It’s hard to believe how far Video Games Live has come. From its inaugural Hollywood Bowl show with the LA Philharmonic Orchestra in 2005 to the sprawling multi-city world tour it is now, Video Games Live has been captivating audiences worldwide for close to a decade now. Given that I a) love music and b) spent much of my childhood with a console controller in my hands, it’s even harder to believe it’s taken me this long to finally make my way to one of these shows. Hey, better late than never.

The LA iteration coincided with this year’s E3, which meant that the minutes leading up to the show involved me running into more video game industry reps and cosplayers than usual backstage (also Paul Oakenfold — go figure). It wasn’t long afterward that I found myself seated in the overly air conditioned but beautiful Nokia Theater watching a cosplay contest. Soon after Dark Link, Megaman, Chell, and co. left the stage the orchestra began its opening bit accompanied by guitarist/composer/VGL head honcho Tommy Tallarico, who proceeded to introduce the performance to a room full of people who were unmistakably and vocally appreciative.

Video Games Live

And what a performance it was! Old and new classics like Final Fantasy VIII’s “Liberi Fatali” and songs from the Monkey Island franchise were brought to life by the Pasadena Community Orchestra and the Glendale College Choir. Scenes straight out of the games were cast in the background in time with the music, a tactic that worked particularly well during the performance of music from newer releases like BioShock Infinite, which feature more cinematic opening and cut scene sequences than their 16-bit ancestors.

Still, the 16-bit era was well represented with select tracks from my favorite game of all time, Final Fantasy VI, which featured a blonde-haired, white-dress-clad opera singer in the style of Celes Chere (sadly, no purple octopus was in attendance to crash the party).

The night was not without surprises, cameos, and world premieres (the latter phrase was used with such frequency that you could have easily killed someone had it been turned it into some kind of drinking game). Video game cover band Critical Hit played a nostalgia-laced Megaman medley, which was followed a couple of songs later by composer Christopher Tin — best known for his GRAMMY-winning work in Civilization IV — who came out to conduct a stunning rendition of “Baba Yetu.”

Video Games Live

Indie title Cave Story had its composer in attendance describing his experience before it’s compellingly lovely soundtrack was heard by all.  Unsurprisingly, it was the creator of Tetris who got the most love out of anyone in the show while remarking on the game’s 30th anniversary.

The evening even featured an interactive element in the form of a first look at the upcoming title Disney Fantasia: Music Evolved, a game that could be best summarized as a Guitar Hero and Dance Central hybrid that has the player conducting an orchestra with hand movements (for those of you who had a Bemani phase, think Para Para Paradise).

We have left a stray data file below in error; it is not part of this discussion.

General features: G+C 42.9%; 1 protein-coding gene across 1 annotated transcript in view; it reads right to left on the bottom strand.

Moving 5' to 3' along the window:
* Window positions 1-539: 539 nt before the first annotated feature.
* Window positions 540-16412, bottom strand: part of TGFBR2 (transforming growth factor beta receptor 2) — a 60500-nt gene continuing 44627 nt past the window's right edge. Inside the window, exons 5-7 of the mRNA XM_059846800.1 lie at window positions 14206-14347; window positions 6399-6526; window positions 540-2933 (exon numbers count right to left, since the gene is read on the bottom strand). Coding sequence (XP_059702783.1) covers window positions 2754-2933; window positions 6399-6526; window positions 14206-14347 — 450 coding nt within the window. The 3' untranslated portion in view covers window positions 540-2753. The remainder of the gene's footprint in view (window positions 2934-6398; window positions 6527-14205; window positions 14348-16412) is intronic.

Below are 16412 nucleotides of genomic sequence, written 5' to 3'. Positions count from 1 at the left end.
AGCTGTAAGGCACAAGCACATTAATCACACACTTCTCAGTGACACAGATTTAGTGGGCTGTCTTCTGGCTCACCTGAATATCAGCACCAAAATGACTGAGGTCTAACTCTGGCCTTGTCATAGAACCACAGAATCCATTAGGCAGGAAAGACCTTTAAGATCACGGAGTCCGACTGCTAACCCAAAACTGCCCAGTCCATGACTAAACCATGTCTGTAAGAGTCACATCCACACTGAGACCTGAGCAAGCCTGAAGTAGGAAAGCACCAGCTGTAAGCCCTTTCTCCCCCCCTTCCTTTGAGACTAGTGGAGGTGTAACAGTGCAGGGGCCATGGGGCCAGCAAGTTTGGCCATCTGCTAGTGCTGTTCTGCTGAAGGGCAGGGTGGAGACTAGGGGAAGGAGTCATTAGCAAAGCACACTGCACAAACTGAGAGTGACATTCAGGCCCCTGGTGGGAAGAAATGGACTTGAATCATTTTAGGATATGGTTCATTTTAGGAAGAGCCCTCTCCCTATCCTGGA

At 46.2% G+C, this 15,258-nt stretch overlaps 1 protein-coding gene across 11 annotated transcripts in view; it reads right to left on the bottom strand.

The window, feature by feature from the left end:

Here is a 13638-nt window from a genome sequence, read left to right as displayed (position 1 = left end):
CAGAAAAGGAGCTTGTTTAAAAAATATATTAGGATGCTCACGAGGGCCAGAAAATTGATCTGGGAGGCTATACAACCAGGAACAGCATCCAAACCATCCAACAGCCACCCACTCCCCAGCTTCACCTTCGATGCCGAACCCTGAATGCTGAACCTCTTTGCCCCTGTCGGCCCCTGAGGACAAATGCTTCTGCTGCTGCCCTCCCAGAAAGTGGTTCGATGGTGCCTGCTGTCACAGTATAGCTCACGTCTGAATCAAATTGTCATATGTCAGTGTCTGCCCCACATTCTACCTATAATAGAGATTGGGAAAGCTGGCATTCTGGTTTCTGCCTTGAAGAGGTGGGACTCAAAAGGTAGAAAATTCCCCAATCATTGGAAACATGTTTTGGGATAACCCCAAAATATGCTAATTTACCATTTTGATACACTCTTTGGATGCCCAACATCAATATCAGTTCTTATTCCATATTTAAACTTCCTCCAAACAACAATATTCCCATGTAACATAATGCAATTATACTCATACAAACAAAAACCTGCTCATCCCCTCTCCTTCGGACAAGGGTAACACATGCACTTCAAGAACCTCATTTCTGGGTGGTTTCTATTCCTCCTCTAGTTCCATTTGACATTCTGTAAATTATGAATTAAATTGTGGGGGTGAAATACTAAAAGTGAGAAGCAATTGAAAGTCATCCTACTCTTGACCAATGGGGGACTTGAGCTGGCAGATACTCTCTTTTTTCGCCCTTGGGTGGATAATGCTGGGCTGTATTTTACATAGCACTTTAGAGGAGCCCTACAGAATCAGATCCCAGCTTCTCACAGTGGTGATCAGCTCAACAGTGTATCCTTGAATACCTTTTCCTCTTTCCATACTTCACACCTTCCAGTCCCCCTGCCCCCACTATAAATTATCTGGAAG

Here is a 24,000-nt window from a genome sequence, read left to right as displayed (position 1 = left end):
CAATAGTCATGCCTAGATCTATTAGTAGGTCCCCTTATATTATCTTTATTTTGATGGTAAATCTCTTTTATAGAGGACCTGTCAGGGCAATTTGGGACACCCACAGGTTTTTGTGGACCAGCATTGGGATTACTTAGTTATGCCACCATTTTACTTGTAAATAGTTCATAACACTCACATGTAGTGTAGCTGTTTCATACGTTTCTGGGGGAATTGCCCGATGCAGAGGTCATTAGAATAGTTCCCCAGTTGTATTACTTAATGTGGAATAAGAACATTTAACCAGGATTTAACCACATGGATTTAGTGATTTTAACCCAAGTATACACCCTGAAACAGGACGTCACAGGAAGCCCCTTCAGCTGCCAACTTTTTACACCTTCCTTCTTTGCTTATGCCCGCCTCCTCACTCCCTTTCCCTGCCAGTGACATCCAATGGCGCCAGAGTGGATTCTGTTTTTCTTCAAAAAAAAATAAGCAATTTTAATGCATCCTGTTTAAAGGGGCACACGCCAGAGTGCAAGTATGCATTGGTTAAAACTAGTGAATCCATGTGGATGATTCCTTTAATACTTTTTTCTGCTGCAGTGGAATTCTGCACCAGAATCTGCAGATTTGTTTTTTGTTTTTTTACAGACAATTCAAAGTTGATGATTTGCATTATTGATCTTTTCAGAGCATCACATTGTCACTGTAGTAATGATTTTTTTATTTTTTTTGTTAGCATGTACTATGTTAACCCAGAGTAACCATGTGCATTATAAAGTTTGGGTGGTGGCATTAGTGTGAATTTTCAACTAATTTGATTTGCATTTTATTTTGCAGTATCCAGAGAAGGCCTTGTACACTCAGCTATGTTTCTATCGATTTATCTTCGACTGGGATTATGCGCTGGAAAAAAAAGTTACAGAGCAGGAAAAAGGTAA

Interspersed throughout the event were entertaining video game mashup clips and various countdowns (the #1 pick for worst video game dubbing? Resident Evil, of course). Video Games Live undoubtedly saved the best for last, though, in the form of an absofuckinglutely gorgeous Chrono Trigger / Chrono Cross medley that prominently featured my favorite track in video game music history, “Scars Of Time.” I’m biased. So sue me.

Video Games Live

The concept and scale of the whole shebang is undoubtedly quite impressive, and seeing your favorite soundtracks in this fashion certainly gives you a whole other level of respect for the amount of work that goes into composing a video game (or really any) score. Each element of the orchestra has to sound seamless and natural yet emotional and complete. This is something I’m familiar with having played classical instruments myself and having watched my fair share of LA Philharmonic performances, but it’s easy for there to be somewhat of a disconnect as the focus while playing a game is almost never solely on the music.

The only minor complaint I can think to issue is that the accompanying effects could use a little more pizzazz. The minimal 3-screens-and-lights setup may have sufficed in 2005, but with all the sensory doodads that have been thrown into the shows of today, Video Games Live could certainly stand to kick things up a notch. Given how visually immersive a medium like video games is, projection mapping would work beautifully for a show like this. Or hell, maybe even some lasers.

Video Games Live

Still, this is a minor quibble in the grand scheme of things. What Tallarico has put together is uniquely beautiful, and anyone who has ever come to the realization that video game music is actually capable of being really, really, ridiculously awesome sounding will appreciate the everloving hell out of this show. If you find yourself in that boat, go the next chance you get. You won’t regret it.

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Video Games Live